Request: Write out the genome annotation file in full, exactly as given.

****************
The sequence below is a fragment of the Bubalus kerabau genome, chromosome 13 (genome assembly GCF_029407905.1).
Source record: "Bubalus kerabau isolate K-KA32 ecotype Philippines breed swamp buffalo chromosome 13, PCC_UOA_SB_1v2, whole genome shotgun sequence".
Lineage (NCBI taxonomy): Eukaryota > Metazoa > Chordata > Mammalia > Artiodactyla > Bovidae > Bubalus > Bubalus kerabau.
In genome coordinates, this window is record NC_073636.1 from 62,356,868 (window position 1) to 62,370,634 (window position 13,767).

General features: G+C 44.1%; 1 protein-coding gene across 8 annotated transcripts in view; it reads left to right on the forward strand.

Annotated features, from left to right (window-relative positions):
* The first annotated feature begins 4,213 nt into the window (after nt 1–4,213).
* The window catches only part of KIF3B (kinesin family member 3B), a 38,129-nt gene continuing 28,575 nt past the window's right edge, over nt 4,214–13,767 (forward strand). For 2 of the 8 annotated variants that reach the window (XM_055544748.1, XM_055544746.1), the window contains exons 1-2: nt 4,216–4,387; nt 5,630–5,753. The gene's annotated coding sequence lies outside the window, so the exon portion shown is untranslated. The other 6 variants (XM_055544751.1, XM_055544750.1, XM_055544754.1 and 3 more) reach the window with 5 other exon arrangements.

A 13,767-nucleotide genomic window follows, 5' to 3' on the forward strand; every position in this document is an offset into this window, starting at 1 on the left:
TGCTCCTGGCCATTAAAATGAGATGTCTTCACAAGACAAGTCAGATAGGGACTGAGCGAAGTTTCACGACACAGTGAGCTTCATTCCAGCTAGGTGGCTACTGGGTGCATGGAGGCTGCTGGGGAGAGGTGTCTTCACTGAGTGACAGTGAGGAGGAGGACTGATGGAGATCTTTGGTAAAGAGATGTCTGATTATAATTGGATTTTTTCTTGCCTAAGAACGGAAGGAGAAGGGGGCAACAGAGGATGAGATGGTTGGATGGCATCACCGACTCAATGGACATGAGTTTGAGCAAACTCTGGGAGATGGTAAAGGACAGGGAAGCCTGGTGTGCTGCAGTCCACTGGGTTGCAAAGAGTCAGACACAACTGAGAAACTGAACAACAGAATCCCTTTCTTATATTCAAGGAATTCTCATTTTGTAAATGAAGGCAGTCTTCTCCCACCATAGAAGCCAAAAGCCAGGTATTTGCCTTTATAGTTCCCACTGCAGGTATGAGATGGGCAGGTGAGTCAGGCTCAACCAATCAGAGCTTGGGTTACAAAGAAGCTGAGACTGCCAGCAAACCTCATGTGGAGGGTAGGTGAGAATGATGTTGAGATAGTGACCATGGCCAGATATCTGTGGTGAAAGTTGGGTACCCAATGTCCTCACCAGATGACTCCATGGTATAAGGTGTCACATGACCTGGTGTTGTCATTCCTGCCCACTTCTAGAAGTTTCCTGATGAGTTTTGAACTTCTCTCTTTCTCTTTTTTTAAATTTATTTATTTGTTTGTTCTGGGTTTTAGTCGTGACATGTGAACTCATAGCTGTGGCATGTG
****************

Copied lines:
The sequence below is a fragment of the Bubalus kerabau genome, chromosome 13 (genome assembly GCF_029407905.1).
Source record: "Bubalus kerabau isolate K-KA32 ecotype Philippines breed swamp buffalo chromosome 13, PCC_UOA_SB_1v2, whole genome shotgun sequence".
Lineage (NCBI taxonomy): Eukaryota > Metazoa > Chordata > Mammalia > Artiodactyla > Bovidae > Bubalus > Bubalus kerabau.
In genome coordinates, this window is record NC_073636.1 from 62,356,868 (window position 1) to 62,370,634 (window position 13,767).

General features: G+C 44.1%; 1 protein-coding gene across 8 annotated transcripts in view; it reads left to right on the forward strand.

Annotated features, from left to right (window-relative positions):
* The first annotated feature begins 4,213 nt into the window (after nt 1–4,213).
* The window catches only part of KIF3B (kinesin family member 3B), a 38,129-nt gene continuing 28,575 nt past the window's right edge, over nt 4,214–13,767 (forward strand). For 2 of the 8 annotated variants that reach the window (XM_055544748.1, XM_055544746.1), the window contains exons 1-2: nt 4,216–4,387; nt 5,630–5,753. The gene's annotated coding sequence lies outside the window, so the exon portion shown is untranslated. The other 6 variants (XM_055544751.1, XM_055544750.1, XM_055544754.1 and 3 more) reach the window with 5 other exon arrangements.

A 13,767-nucleotide genomic window follows, 5' to 3' on the forward strand; every position in this document is an offset into this window, starting at 1 on the left:
TGCTCCTGGCCATTAAAATGAGATGTCTTCACAAGACAAGTCAGATAGGGACTGAGCGAAGTTTCACGACACAGTGAGCTTCATTCCAGCTAGGTGGCTACTGGGTGCATGGAGGCTGCTGGGGAGAGGTGTCTTCACTGAGTGACAGTGAGGAGGAGGACTGATGGAGATCTTTGGTAAAGAGATGTCTGATTATAATTGGATTTTTTCTTGCCTAAGAACGGAAGGAGAAGGGGGCAACAGAGGATGAGATGGTTGGATGGCATCACCGACTCAATGGACATGAGTTTGAGCAAACTCTGGGAGATGGTAAAGGACAGGGAAGCCTGGTGTGCTGCAGTCCACTGGGTTGCAAAGAGTCAGACACAACTGAGAAACTGAACAACAGAATCCCTTTCTTATATTCAAGGAATTCTCATTTTGTAAATGAAGGCAGTCTTCTCCCACCATAGAAGCCAAAAGCCAGGTATTTGCCTTTATAGTTCCCACTGCAGGTATGAGATGGGCAGGTGAGTCAGGCTCAACCAATCAGAGCTTGGGTTACAAAGAAGCTGAGACTGCCAGCAAACCTCATGTGGAGGGTAGGTGAGAATGATGTTGAGATAGTGACCATGGCCAGATATCTGTGGTGAAAGTTGGGTACCCAATGTCCTCACCAGATGACTCCATGGTATAAGGTGTCACATGACCTGGTGTTGTCATTCCTGCCCACTTCTAGAAGTTTCCTGATGAGTTTTGAACTTCTCTCTTTCTCTTTTTTTAAATTTATTTATTTGTTTGTTCTGGGTTTTAGTCGTGACATGTGAACTCATAGCTGTGGCATGTG